Police Use of Force and Violence

Due to the nature of the work, police officers are afforded a considerable measure of discretion. Officers are confronted with a variety of dangerous scenarios that need them to react fast yet responsibly. They have the capacity to infringe on any citizen’s right to freedom, and they must make effective use of that authority. The authority of officers to determine whether to use force or fatal damage is one of the main concerns with the presence of such discretion. The boundary between what is required and what is excessive is thin. In this paper, to provide detailed understanding of the use of force, the mechanics behind such decision-making and perception of the institution will be taken into consideration. The use of force is unquestionably important in policing; nonetheless, the authority should be exercised with utmost caution. The excessive use of force by the law enforcement may project hostile environment for the local communities while lenient behavior may threaten the life of the officer.

The use of force by officers is a contentious topic that has tarnished the institution. Recent occurrences, such as the death of African Americans and the cruel treatment of minorities, have brought the public’s attention to the police department’s violent history. People may now use their cell phones to record incidents of aggression committed by police officers, raising awareness of the problem. The use of violence by law enforcement personnel is not extensively recorded. Indeed, the United States Commission on Civil Rights revealed that the lack of a complete record on police use of force makes it difficult to determine the extent to which the negative practice is prevalent. According to the Washington Post’s research, there were 989 occurrences of the police force in 2020, among which 179 Hispanics, 223 blacks, and 459 whites (Hough, 2021). Victims of police brutality are disproportionately from racial minorities.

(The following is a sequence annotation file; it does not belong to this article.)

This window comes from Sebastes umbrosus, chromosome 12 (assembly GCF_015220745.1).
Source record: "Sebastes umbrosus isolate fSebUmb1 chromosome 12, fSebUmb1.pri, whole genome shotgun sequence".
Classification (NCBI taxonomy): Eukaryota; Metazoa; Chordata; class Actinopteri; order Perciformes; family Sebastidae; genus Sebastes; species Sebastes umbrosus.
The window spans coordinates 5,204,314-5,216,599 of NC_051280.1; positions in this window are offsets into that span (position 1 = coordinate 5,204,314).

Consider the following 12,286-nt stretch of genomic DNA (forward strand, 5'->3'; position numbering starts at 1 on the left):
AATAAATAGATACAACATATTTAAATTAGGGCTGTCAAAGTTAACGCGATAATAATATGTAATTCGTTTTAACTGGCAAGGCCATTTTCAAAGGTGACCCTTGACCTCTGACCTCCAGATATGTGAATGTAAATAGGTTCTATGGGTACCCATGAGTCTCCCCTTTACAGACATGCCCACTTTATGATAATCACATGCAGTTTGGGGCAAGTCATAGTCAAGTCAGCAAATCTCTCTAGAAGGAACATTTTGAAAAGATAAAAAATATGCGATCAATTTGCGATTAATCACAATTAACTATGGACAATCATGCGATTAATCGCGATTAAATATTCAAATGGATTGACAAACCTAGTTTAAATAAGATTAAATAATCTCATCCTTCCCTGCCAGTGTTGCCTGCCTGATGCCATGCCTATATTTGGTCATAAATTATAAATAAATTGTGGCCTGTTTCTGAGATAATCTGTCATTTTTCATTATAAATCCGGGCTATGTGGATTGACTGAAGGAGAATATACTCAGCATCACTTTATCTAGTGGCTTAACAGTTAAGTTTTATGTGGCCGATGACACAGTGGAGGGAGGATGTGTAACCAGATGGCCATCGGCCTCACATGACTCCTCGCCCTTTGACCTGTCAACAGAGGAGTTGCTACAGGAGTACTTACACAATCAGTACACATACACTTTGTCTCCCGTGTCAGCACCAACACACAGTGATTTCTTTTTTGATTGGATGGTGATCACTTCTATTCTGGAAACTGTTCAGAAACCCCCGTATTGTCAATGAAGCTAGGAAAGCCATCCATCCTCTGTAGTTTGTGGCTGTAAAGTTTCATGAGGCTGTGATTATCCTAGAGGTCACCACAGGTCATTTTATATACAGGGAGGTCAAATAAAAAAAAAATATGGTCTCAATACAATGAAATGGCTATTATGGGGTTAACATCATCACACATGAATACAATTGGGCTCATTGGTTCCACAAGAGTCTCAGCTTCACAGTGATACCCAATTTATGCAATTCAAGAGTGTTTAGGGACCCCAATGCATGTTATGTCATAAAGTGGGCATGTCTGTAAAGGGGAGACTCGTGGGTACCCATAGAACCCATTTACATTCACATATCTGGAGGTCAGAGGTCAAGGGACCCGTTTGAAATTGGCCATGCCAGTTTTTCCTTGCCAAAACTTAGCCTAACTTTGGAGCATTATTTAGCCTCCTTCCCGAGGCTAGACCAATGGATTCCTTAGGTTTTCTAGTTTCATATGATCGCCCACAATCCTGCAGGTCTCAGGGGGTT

From one point of view, police use of force is what is known as an administrative evil. According to Hough (2021), administrative evil emerges when public employees carry out their tasks and functions without realizing they harm the public. Those that injure others via administrative evil do it in an unethical manner. In this scenario, public officials, including police officers, engage in thoughtless behavior without realizing how their acts damage others. More compartmentalization leads to thoughtless behavior, which in most cases encourages the use of force. Because the individuals that hire the police are able to disguise the evil, the police are ignorant that their acts are damaging. When dealing with black offenders, even black cops are inclined to employ lethal force and suffer 2.5 times more often from police brutality (Peeples, 2020). Therefore, the perception of police violence as an administrative evil is valid.

It is crucial to analyze the impact of contextual elements in comprehending police use of force. During each contact, the officer will assess the circumstances and decide whether or not to use force. An officer may follow the decision to approach the suspect with force, but most officers do not use violence despite the legal authority provided. The officer’s perception will be influenced by their physical and cognitive responses to ambient inputs, which will be filtered by their training and expertise (Hough, 2021). In most circumstances, a police’s lenient attitude towards the suspect increases the danger of personal or public harm. An officer’s physiological ability to respond to an unarmed individual will almost always result in damage or undesirable outcomes. Experiments have shown that there is a latency in decision-making when a police officer faces an armed suspect. Perception errors can lead to the misuse or excessive application of violence.